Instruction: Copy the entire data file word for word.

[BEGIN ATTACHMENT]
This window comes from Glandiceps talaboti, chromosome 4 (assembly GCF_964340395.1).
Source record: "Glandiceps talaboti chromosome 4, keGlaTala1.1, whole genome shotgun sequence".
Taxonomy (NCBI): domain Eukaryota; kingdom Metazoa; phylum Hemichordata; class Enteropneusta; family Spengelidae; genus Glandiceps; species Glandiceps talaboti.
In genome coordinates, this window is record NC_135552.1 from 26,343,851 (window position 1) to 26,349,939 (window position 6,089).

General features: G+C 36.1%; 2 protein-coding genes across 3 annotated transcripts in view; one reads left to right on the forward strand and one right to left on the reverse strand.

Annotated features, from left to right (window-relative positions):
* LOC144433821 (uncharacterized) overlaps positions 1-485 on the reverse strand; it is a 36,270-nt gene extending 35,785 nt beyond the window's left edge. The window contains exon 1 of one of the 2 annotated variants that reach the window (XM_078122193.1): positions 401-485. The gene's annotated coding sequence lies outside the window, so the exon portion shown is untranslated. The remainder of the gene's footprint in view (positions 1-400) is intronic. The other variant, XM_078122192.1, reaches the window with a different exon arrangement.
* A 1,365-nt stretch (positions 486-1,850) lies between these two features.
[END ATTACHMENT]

This window comes from Glandiceps talaboti, chromosome 4 (assembly GCF_964340395.1).
Source record: "Glandiceps talaboti chromosome 4, keGlaTala1.1, whole genome shotgun sequence".
Taxonomy (NCBI): domain Eukaryota; kingdom Metazoa; phylum Hemichordata; class Enteropneusta; family Spengelidae; genus Glandiceps; species Glandiceps talaboti.
In genome coordinates, this window is record NC_135552.1 from 26,343,851 (window position 1) to 26,349,939 (window position 6,089).

General features: G+C 36.1%; 2 protein-coding genes across 3 annotated transcripts in view; one reads left to right on the forward strand and one right to left on the reverse strand.

Annotated features, from left to right (window-relative positions):
* LOC144433821 (uncharacterized) overlaps positions 1-485 on the reverse strand; it is a 36,270-nt gene extending 35,785 nt beyond the window's left edge. The window contains exon 1 of one of the 2 annotated variants that reach the window (XM_078122193.1): positions 401-485. The gene's annotated coding sequence lies outside the window, so the exon portion shown is untranslated. The remainder of the gene's footprint in view (positions 1-400) is intronic. The other variant, XM_078122192.1, reaches the window with a different exon arrangement.
* A 1,365-nt stretch (positions 486-1,850) lies between these two features.